On Venus, the second planet from the Sun, the substance phosphine was discovered, which many scientists call a possible indicator of the existence of living organisms. According to Astrobiology.com, the Royal Astronomical Society of Britain plans to announce this discovery in the near future.
It is reported that a press release was sent to some journalists under the embargo. According to sources familiar with the essence of the discovery, phosphine was found in the planet’s atmosphere, and its discovery indicates at least the presence of complex chemical processes in it that were not previously known. The presence of this molecule was identified using the ALMA radio observatory in the Chilean mountains and the James Clark Maxwell infrared telescope in Hawaii. Astronomers from the University of Manchester, Cardiff, MIT took part in the opening.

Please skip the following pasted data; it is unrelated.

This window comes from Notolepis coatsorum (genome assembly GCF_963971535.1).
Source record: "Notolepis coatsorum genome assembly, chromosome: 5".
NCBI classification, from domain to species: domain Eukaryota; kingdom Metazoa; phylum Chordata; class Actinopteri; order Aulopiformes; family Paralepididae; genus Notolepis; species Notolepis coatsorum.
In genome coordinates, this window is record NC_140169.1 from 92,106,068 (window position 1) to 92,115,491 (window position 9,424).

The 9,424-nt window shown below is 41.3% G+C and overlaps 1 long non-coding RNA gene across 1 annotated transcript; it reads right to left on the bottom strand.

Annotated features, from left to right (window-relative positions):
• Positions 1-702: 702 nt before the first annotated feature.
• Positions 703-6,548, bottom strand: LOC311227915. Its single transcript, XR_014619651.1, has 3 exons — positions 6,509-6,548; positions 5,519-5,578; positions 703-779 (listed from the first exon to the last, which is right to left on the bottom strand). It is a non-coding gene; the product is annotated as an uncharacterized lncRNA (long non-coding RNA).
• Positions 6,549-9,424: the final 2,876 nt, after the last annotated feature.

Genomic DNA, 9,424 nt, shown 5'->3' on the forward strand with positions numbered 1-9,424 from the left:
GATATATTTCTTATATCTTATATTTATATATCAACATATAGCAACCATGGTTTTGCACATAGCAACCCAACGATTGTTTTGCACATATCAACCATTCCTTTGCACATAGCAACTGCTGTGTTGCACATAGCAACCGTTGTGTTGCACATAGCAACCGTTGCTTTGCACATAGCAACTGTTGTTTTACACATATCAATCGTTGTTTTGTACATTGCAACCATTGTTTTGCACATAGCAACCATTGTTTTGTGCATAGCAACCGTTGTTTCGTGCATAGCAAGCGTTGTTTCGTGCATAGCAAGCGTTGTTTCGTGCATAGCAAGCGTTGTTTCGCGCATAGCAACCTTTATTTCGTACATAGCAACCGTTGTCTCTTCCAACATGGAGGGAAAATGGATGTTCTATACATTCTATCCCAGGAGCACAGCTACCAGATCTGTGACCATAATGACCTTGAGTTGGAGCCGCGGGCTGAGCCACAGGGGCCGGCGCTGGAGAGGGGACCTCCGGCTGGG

Due to the high temperature and pressure at the surface, as well as the chemical composition of the atmosphere, Venus is considered unfit for life by most scientists. Phosphine was found in those layers of the atmosphere of Venus, where earlier some scientists assumed the existence of microorganisms. Moreover, its volumes cannot be explained by abiotic mechanisms, in which living organisms do not participate. The study is to be published in the journal Nature Astronomy.